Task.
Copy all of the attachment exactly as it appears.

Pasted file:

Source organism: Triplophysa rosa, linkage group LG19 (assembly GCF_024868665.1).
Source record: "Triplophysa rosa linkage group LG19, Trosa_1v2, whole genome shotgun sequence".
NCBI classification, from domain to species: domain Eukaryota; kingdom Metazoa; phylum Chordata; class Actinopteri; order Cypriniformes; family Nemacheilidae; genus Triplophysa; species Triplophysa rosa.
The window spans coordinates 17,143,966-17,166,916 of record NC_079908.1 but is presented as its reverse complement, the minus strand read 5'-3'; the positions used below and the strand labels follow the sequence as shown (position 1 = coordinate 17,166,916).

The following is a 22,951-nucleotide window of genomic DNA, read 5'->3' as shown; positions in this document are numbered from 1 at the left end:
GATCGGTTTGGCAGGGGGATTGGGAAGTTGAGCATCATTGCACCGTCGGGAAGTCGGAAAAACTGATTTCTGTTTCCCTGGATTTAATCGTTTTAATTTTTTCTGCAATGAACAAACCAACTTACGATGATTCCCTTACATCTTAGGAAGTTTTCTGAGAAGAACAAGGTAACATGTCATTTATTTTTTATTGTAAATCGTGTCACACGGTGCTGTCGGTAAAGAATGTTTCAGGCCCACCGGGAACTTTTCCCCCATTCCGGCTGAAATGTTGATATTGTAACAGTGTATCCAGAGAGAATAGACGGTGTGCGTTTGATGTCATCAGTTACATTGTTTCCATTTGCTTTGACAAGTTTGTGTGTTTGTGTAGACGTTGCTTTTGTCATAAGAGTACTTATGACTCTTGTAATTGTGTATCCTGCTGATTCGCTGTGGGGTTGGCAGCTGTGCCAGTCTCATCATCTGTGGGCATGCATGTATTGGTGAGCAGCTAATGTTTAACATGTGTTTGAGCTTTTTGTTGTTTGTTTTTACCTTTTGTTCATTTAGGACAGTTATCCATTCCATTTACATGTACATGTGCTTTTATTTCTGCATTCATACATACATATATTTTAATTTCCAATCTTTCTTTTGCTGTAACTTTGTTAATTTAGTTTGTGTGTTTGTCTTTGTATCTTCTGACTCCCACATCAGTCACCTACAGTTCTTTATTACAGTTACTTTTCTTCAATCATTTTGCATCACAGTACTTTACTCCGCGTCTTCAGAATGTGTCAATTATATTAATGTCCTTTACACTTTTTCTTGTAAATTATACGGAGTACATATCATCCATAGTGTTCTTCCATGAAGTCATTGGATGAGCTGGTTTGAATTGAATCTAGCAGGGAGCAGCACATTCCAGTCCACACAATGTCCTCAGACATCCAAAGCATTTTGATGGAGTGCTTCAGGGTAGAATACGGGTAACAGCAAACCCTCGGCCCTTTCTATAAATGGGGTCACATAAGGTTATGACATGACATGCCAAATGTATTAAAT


Source organism: Triplophysa rosa, linkage group LG19 (assembly GCF_024868665.1).
Source record: "Triplophysa rosa linkage group LG19, Trosa_1v2, whole genome shotgun sequence".
NCBI classification, from domain to species: domain Eukaryota; kingdom Metazoa; phylum Chordata; class Actinopteri; order Cypriniformes; family Nemacheilidae; genus Triplophysa; species Triplophysa rosa.
The window spans coordinates 17,143,966-17,166,916 of record NC_079908.1 but is presented as its reverse complement, the minus strand read 5'-3'; the positions used below and the strand labels follow the sequence as shown (position 1 = coordinate 17,166,916).

The following is a 22,951-nucleotide window of genomic DNA, read 5'->3' as shown; positions in this document are numbered from 1 at the left end:
GATCGGTTTGGCAGGGGGATTGGGAAGTTGAGCATCATTGCACCGTCGGGAAGTCGGAAAAACTGATTTCTGTTTCCCTGGATTTAATCGTTTTAATTTTTTCTGCAATGAACAAACCAACTTACGATGATTCCCTTACATCTTAGGAAGTTTTCTGAGAAGAACAAGGTAACATGTCATTTATTTTTTATTGTAAATCGTGTCACACGGTGCTGTCGGTAAAGAATGTTTCAGGCCCACCGGGAACTTTTCCCCCATTCCGGCTGAAATGTTGATATTGTAACAGTGTATCCAGAGAGAATAGACGGTGTGCGTTTGATGTCATCAGTTACATTGTTTCCATTTGCTTTGACAAGTTTGTGTGTTTGTGTAGACGTTGCTTTTGTCATAAGAGTACTTATGACTCTTGTAATTGTGTATCCTGCTGATTCGCTGTGGGGTTGGCAGCTGTGCCAGTCTCATCATCTGTGGGCATGCATGTATTGGTGAGCAGCTAATGTTTAACATGTGTTTGAGCTTTTTGTTGTTTGTTTTTACCTTTTGTTCATTTAGGACAGTTATCCATTCCATTTACATGTACATGTGCTTTTATTTCTGCATTCATACATACATATATTTTAATTTCCAATCTTTCTTTTGCTGTAACTTTGTTAATTTAGTTTGTGTGTTTGTCTTTGTATCTTCTGACTCCCACATCAGTCACCTACAGTTCTTTATTACAGTTACTTTTCTTCAATCATTTTGCATCACAGTACTTTACTCCGCGTCTTCAGAATGTGTCAATTATATTAATGTCCTTTACACTTTTTCTTGTAAATTATACGGAGTACATATCATCCATAGTGTTCTTCCATGAAGTCATTGGATGAGCTGGTTTGAATTGAATCTAGCAGGGAGCAGCACATTCCAGTCCACACAATGTCCTCAGACATCCAAAGCATTTTGATGGAGTGCTTCAGGGTAGAATACGGGTAACAGCAAACCCTCGGCCCTTTCTATAAATGGGGTCACATAAGGTTATGACATGACATGCCAAATGTATTAAAT